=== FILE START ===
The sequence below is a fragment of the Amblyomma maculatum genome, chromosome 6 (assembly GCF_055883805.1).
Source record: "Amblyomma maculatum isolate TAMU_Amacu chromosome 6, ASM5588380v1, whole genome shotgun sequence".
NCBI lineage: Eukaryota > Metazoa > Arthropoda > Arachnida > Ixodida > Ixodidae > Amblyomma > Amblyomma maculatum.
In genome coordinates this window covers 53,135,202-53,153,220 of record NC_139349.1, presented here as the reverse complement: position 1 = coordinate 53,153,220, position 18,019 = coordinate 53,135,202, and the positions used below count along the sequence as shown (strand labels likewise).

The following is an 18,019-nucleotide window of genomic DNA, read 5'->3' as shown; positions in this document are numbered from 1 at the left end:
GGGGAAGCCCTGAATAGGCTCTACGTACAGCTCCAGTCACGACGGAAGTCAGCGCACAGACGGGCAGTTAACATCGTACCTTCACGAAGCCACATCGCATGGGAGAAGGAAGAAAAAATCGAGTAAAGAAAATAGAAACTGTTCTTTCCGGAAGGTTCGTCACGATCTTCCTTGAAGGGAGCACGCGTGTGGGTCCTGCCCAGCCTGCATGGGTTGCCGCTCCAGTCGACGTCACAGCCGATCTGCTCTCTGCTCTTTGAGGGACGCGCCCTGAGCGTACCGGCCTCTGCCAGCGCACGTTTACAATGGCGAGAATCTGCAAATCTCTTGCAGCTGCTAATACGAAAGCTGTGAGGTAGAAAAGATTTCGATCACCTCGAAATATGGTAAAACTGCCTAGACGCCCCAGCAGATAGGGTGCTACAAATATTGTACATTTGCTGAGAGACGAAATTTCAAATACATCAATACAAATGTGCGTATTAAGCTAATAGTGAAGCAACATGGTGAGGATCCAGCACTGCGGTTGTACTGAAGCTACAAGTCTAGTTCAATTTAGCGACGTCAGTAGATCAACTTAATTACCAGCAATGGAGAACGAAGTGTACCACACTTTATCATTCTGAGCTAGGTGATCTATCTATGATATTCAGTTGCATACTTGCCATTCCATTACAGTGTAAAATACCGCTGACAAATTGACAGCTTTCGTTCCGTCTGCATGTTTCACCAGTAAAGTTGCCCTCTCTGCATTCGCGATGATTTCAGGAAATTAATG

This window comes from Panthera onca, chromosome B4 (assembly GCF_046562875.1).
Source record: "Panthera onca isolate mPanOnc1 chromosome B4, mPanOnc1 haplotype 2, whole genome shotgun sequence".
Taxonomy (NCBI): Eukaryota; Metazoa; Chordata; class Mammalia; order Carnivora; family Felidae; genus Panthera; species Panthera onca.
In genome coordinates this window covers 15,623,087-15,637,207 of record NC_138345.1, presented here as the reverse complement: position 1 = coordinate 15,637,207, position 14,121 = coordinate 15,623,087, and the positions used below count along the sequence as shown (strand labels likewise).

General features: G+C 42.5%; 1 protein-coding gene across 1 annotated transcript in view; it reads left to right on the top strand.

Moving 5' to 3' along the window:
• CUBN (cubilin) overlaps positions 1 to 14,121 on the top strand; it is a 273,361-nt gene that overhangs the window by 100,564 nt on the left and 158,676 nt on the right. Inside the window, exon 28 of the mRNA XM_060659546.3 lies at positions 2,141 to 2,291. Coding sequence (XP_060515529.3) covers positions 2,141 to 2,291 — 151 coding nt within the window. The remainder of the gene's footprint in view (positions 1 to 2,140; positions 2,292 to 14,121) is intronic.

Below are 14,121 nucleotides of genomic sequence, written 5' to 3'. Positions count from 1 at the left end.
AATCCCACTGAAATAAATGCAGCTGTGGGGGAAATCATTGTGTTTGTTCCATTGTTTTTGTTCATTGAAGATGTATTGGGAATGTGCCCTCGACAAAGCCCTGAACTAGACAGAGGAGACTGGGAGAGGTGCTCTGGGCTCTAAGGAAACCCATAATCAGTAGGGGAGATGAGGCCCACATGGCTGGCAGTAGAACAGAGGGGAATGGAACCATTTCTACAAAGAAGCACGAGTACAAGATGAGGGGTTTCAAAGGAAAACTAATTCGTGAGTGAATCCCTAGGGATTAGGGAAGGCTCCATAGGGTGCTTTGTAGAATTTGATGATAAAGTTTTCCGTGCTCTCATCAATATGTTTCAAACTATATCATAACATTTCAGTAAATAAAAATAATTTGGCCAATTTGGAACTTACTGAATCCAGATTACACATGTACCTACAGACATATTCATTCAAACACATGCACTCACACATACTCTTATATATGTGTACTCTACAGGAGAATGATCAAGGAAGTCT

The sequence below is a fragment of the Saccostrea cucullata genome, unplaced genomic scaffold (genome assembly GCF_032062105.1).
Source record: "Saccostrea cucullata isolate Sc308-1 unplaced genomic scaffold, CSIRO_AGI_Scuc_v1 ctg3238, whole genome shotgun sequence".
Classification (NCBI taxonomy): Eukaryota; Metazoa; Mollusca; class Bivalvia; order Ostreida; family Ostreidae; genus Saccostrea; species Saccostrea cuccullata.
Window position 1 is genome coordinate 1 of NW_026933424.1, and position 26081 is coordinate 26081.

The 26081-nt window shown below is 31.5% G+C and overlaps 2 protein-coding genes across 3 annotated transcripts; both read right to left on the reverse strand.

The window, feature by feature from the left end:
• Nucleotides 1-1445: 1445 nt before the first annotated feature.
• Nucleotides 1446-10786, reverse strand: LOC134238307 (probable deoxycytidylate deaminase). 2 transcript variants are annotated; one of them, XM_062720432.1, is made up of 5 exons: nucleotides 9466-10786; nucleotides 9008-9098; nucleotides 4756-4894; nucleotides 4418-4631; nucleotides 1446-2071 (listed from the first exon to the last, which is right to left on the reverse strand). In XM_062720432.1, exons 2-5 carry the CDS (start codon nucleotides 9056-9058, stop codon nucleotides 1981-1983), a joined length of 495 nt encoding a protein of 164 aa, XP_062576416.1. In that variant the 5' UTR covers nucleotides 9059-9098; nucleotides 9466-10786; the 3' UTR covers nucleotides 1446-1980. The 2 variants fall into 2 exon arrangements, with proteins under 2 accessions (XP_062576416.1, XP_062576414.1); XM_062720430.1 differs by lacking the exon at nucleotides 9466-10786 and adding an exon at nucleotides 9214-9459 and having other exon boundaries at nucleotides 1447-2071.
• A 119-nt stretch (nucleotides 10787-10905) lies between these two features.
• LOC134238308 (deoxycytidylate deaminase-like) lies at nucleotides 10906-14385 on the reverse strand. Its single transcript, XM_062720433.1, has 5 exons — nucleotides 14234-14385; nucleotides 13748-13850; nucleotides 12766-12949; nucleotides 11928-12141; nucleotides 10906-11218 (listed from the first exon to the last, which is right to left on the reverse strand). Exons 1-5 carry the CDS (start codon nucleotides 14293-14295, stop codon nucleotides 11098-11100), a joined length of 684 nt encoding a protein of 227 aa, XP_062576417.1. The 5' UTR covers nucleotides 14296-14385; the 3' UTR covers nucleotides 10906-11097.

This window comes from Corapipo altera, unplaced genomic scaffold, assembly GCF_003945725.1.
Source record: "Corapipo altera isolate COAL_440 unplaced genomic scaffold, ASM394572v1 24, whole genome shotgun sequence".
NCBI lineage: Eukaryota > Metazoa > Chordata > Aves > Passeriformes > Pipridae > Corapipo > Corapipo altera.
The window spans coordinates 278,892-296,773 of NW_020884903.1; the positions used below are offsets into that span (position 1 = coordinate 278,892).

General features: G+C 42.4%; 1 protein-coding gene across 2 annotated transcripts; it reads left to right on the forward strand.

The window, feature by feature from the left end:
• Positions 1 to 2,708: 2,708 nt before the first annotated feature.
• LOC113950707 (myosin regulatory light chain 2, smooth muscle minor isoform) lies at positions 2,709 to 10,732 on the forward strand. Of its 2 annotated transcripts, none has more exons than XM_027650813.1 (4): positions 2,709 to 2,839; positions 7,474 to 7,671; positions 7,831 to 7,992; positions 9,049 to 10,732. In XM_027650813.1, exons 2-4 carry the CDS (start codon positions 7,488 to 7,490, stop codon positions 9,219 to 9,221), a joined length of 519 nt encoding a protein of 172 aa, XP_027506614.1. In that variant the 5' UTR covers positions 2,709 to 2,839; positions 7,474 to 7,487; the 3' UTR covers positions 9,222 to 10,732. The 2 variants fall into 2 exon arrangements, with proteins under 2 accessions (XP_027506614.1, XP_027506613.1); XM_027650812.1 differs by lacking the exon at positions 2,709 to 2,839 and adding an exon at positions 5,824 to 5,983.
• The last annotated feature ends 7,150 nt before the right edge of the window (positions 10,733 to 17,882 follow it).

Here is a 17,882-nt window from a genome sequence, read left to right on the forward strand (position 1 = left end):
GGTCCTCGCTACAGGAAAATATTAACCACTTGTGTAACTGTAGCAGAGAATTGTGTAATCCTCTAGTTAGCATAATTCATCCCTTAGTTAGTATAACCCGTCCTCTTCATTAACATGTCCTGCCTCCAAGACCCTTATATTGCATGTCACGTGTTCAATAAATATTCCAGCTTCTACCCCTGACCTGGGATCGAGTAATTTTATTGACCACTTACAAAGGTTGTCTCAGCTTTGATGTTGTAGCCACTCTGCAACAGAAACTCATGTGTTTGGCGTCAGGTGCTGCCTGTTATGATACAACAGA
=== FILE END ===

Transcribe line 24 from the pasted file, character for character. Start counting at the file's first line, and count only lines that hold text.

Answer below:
• A 119-nt stretch (nucleotides 10787-10905) lies between these two features.